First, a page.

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Our Medieval Religion as Specialization in a Market for Rule of Classes

In evaluating our medieval religion, we must separate the term “religion” into the strategy, the philosophy, the mythology, the administration, and the rule.

And then we must compare it to the alternatives developed in the ancient world, and our traditional religions prior to their destruction by the ancient world.

The christian religion was a source of ignorance by providing a false high context narrative that impeded the advancement of knowledge, and imposing the ability to rule by deceit.

The church was a source of (weak) administration.

The church’s philosophy was adequate for uniting european tribes. But it was not in any way a replacement for greco-roman civilization, or the megalithic-pagan civilization that both so diligently exterminated.

The church was not in fact all that hostile to science.

The state was an advocate, and investor in technology.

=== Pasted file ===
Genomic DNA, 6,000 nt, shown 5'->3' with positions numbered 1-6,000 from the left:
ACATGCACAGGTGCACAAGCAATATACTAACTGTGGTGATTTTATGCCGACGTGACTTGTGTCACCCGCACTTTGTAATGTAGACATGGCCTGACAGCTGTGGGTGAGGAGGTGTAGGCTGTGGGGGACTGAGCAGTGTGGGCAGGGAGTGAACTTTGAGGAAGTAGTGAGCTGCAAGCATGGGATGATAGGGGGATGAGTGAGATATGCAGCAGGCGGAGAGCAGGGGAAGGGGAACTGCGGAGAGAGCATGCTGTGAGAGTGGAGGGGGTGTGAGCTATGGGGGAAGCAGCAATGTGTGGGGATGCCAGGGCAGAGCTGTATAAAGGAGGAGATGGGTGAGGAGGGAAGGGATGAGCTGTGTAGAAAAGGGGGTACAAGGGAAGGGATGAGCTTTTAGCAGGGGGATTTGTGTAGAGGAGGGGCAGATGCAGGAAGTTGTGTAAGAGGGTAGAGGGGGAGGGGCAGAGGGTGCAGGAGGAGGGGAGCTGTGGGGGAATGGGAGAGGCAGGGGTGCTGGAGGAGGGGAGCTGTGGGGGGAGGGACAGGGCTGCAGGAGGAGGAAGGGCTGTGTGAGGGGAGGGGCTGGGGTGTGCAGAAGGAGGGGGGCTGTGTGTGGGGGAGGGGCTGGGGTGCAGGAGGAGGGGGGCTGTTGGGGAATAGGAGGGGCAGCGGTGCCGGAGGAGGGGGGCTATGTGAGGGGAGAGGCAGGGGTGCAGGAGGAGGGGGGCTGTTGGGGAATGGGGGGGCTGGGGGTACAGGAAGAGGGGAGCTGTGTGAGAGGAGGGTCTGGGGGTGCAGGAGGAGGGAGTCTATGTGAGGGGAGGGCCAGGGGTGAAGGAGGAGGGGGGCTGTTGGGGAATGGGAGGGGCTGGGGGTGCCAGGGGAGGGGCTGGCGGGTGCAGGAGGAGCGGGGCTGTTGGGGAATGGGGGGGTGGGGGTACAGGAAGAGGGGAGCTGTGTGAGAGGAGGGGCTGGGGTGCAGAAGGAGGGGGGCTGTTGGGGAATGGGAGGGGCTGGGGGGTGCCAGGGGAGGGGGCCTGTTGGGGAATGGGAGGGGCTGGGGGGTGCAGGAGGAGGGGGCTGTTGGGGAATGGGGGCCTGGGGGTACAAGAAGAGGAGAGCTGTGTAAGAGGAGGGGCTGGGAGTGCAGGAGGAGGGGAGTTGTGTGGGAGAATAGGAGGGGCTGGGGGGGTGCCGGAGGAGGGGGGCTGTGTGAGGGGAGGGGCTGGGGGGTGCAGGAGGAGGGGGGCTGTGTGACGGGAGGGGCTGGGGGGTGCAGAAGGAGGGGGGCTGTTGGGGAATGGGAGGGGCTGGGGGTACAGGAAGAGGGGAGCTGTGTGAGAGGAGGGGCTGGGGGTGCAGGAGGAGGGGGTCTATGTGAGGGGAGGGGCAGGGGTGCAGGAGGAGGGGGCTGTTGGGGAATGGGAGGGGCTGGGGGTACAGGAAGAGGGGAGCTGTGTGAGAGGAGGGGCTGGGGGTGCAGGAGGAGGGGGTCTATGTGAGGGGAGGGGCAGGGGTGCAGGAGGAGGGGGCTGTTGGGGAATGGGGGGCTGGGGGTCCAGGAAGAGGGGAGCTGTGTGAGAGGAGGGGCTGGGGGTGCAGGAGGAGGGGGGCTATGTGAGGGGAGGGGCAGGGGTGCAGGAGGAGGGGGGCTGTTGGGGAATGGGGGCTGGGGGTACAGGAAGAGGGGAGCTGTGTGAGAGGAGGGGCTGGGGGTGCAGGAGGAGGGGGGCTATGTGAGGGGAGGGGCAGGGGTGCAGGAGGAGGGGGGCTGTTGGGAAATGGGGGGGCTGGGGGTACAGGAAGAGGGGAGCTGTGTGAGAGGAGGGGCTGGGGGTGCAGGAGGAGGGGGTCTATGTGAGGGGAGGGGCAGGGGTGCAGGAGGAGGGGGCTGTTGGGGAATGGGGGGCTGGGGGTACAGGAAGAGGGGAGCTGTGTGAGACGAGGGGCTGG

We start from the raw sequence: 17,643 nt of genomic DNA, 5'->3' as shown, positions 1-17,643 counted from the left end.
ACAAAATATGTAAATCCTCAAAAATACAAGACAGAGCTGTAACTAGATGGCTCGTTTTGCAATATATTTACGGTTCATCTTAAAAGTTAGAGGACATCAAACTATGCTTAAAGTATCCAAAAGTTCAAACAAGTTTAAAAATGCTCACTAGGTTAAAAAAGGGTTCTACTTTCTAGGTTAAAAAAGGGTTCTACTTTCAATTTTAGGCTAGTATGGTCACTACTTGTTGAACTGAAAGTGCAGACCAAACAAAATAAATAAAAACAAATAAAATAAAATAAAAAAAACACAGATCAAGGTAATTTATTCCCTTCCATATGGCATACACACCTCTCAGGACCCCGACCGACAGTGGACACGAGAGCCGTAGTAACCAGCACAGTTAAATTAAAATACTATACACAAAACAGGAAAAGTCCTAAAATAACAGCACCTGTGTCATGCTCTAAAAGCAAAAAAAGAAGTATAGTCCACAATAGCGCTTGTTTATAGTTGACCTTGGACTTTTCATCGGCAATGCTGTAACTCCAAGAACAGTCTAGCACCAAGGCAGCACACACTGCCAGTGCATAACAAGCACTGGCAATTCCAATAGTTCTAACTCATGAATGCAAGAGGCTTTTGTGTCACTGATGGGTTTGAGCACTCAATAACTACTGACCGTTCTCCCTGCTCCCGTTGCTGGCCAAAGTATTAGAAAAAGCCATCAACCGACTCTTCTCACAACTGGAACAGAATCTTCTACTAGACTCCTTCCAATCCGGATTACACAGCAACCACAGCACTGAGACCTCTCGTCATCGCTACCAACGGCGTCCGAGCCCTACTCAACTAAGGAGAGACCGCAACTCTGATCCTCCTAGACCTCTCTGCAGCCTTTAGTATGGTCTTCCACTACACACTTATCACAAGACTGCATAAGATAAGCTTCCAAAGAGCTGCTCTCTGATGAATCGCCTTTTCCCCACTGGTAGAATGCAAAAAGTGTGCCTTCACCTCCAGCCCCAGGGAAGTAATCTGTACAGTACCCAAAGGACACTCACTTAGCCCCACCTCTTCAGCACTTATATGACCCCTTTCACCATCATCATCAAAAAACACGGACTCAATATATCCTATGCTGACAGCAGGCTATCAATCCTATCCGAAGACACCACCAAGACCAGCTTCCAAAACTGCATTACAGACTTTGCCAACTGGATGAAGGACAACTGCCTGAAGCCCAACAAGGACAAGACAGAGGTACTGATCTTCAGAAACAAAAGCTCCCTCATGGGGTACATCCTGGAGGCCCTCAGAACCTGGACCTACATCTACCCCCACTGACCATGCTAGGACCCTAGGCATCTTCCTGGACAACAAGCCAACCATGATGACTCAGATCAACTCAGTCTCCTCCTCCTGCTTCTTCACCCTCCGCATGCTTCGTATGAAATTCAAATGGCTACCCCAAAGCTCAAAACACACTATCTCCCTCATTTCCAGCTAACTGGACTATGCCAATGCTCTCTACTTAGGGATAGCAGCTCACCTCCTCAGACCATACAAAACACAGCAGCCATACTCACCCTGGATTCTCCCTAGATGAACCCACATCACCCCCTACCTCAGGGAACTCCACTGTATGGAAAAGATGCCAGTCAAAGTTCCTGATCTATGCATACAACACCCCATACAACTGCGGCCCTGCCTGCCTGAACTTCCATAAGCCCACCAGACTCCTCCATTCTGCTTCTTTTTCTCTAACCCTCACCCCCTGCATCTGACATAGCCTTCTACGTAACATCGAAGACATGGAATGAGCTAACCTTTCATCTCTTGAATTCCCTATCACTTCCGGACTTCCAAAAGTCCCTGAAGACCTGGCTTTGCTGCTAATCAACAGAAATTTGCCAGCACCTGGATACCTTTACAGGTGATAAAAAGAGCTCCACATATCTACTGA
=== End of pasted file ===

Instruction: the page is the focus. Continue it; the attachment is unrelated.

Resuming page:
The state and the people were more dependent upon law and technology than religion and the church.

The church created an informational monopoly then as the academy/media/state monopoly now, tended to produce all the narratives – almost all of which are false histories.

The restoration of our ancient civilization provided the restoration of our technological knowledge (low context high precision), but what we struggle with today, is providing the narrative (high context low precision) by which we identify and seize opportunities.

Demonstrably, our ancient religion (super-normalism), philosophy (stoicism and epicureanism), epistemology (science, reason, naturalism), cooperation(natural, common, law of torts), and virtues (heroism, truth, goodness and beauty), were superior to the medieval church’s.

The church provided government for the underclasses just as the warrior aristocracy provided a government for the aristocratic classes. It was this combination that served our people such that both the warrior aristocracy, the practicality of commercial government, and the rule of the underclasses could for ‘specializations’ in a ‘market for rule’.

Demonstrably, they are superior to all other cultural portfolios, in one dimension or the other.

Unfortunately, our technology needs a narrative. And the one provided by the cosmopolitans is … to put it bluntly… “Evil”.

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